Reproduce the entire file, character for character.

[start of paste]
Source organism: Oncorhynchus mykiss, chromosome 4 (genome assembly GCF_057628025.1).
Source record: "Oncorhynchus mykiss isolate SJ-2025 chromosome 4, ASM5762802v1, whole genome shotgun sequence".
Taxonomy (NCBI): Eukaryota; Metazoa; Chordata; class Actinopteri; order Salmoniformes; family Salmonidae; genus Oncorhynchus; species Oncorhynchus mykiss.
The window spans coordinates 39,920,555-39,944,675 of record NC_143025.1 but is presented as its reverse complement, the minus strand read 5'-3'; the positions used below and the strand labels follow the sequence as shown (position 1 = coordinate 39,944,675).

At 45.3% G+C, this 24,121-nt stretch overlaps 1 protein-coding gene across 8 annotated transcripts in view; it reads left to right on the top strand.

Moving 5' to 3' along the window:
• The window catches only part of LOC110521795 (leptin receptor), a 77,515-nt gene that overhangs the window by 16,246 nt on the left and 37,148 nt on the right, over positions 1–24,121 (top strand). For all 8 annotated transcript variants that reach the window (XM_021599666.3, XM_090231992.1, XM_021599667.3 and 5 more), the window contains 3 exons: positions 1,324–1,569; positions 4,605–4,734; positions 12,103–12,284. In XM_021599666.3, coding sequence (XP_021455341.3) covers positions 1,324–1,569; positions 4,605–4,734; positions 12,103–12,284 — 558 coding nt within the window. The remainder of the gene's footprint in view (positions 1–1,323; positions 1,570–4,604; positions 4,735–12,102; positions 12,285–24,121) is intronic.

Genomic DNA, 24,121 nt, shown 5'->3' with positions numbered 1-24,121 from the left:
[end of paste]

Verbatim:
Source organism: Oncorhynchus mykiss, chromosome 4 (genome assembly GCF_057628025.1).
Source record: "Oncorhynchus mykiss isolate SJ-2025 chromosome 4, ASM5762802v1, whole genome shotgun sequence".
Taxonomy (NCBI): Eukaryota; Metazoa; Chordata; class Actinopteri; order Salmoniformes; family Salmonidae; genus Oncorhynchus; species Oncorhynchus mykiss.
The window spans coordinates 39,920,555-39,944,675 of record NC_143025.1 but is presented as its reverse complement, the minus strand read 5'-3'; the positions used below and the strand labels follow the sequence as shown (position 1 = coordinate 39,944,675).

At 45.3% G+C, this 24,121-nt stretch overlaps 1 protein-coding gene across 8 annotated transcripts in view; it reads left to right on the top strand.

Moving 5' to 3' along the window:
• The window catches only part of LOC110521795 (leptin receptor), a 77,515-nt gene that overhangs the window by 16,246 nt on the left and 37,148 nt on the right, over positions 1–24,121 (top strand). For all 8 annotated transcript variants that reach the window (XM_021599666.3, XM_090231992.1, XM_021599667.3 and 5 more), the window contains 3 exons: positions 1,324–1,569; positions 4,605–4,734; positions 12,103–12,284. In XM_021599666.3, coding sequence (XP_021455341.3) covers positions 1,324–1,569; positions 4,605–4,734; positions 12,103–12,284 — 558 coding nt within the window. The remainder of the gene's footprint in view (positions 1–1,323; positions 1,570–4,604; positions 4,735–12,102; positions 12,285–24,121) is intronic.

Genomic DNA, 24,121 nt, shown 5'->3' with positions numbered 1-24,121 from the left: